We have been tracking local, state and federal actions regarding COVID-19, including Governor Walz’s “stay at home” executive order, COVID-19 related paid-leave and small business loan assistance.
UPDATES ON THE “STAY AT HOME” EXECUTIVE ORDER
The “Stay At Home” Minnesota Executive Order 20-20 issued on March 25th requires Minnesotans to stay home except to engage in certain exempted activities and critical sector work listed in the order.
- Critical Sector Work: The Order identifies 35 Critical sectors with essential business workforces that are exempt from the order to the extent the work cannot be performed from an employee’s home.
- Individual Activities: In accordance with Minnesota Department of Health Guidelines, individuals may leave their home for: outdoor activities, necessary supplies and services, health and safety activities, care for others, or essential travel.
- The order is effective for two weeks beginning Friday, March 27, 2020 at 11:59 pm and ending on Friday, April 10, 2020 at 5:00 pm.
Please contact us if you have questions about determining if your business is “essential” under the Executive Order or if you need a letter communicating this designation to employees or others.
UPDATES ON COVID-19 PAID LEAVE
- The U.S. Department of Labor (“USDOL”) moved up the effective date of the Families First Coronavirus Response Act, which provides for paid sick leave and COVID-19 FMLA leave, to Wednesday, April 1, 2020. This is a change from the previous effective date of April 2.
- The Minnesota “Stay at Home” Executive Order is an “isolation order” that triggers paid sick leave under the federal legislation for eligible employees on and after April 1, 2020. Please contact us if you have questions about implementing the federal COVID-19 paid sick leave.
- We have developed forms for you to provide to employees when they request COVID-19 paid sick leave or FMLA. To access the forms, click here.
- USDOL issued brief guidance on COVID-19 paid sick leave and FMLA for employers, as well as answers to FAQs.
- So far, USDOL has not issued specific guidance about the COVID-19 FMLA hardship exemption for businesses with fewer than 50 employees. We will provide that guidance as soon as it is released.
- This week we expect the U.S. Department of the Treasury will release detailed guidance about the tax credits to employers for paid leave. In the meantime, here is the interim guidance from the Treasury Department:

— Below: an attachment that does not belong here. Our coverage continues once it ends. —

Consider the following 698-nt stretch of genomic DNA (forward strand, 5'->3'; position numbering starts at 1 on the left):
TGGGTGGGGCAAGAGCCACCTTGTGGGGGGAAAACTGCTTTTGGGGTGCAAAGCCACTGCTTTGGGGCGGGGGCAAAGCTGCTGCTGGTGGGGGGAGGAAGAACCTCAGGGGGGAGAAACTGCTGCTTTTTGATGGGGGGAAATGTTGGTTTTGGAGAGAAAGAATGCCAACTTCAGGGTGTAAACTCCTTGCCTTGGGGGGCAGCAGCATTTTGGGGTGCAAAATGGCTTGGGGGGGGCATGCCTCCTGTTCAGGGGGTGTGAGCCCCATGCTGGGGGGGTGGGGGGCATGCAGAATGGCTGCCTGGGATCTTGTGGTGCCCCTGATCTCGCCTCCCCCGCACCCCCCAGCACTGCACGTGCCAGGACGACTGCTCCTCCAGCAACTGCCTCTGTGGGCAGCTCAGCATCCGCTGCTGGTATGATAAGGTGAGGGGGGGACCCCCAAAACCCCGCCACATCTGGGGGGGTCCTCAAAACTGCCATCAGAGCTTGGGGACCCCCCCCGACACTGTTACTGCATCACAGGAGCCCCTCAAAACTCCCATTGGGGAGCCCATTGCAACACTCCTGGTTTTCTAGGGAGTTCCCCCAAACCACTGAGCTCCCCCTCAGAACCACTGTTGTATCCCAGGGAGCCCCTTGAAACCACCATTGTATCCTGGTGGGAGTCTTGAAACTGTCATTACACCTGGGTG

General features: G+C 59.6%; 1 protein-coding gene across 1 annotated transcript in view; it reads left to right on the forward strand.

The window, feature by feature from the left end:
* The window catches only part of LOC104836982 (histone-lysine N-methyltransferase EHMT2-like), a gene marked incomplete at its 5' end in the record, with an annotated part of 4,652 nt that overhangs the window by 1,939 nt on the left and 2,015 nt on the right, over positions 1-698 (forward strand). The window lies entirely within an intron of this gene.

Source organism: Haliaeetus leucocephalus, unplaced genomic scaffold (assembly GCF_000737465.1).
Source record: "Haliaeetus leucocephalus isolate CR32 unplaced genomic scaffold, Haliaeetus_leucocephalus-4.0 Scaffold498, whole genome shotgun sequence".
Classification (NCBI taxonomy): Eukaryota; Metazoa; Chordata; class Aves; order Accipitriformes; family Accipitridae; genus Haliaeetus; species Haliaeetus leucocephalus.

Prompt Payment for the Cost of Providing Leave
When employers pay their employees, they are required to withhold from their employees’ paychecks federal income taxes and the employees' share of Social Security and Medicare taxes. The employers then are required to deposit these federal taxes, along with their share of Social Security and Medicare taxes, with the IRS and file quarterly payroll tax returns (Form 941 series) with the IRS.
Under guidance that will be released this week, eligible employers who pay qualifying sick or child-care leave will be able to retain an amount of the payroll taxes equal to the amount of qualifying sick and child-care leave that they paid, rather than deposit them with the IRS.
The payroll taxes that are available for retention include withheld federal income taxes, the employee share of Social Security and Medicare taxes and the employer share of Social Security and Medicare taxes with respect to all employees.
If there are not sufficient payroll taxes to cover the cost of qualified sick and child care leave paid, employers will be able file a request for an accelerated payment from the IRS. The IRS expects to process these requests in two weeks or less. The details of this new, expedited procedure will be announced next week.
UPDATES ON STATE AND FEDERAL SMALL BUSINESS LOAN ASSISTANCE
Beginning this week, two government-sponsored loan programs were made available to small businesses suffering from temporary closures and working capital shortages related to COVID-19.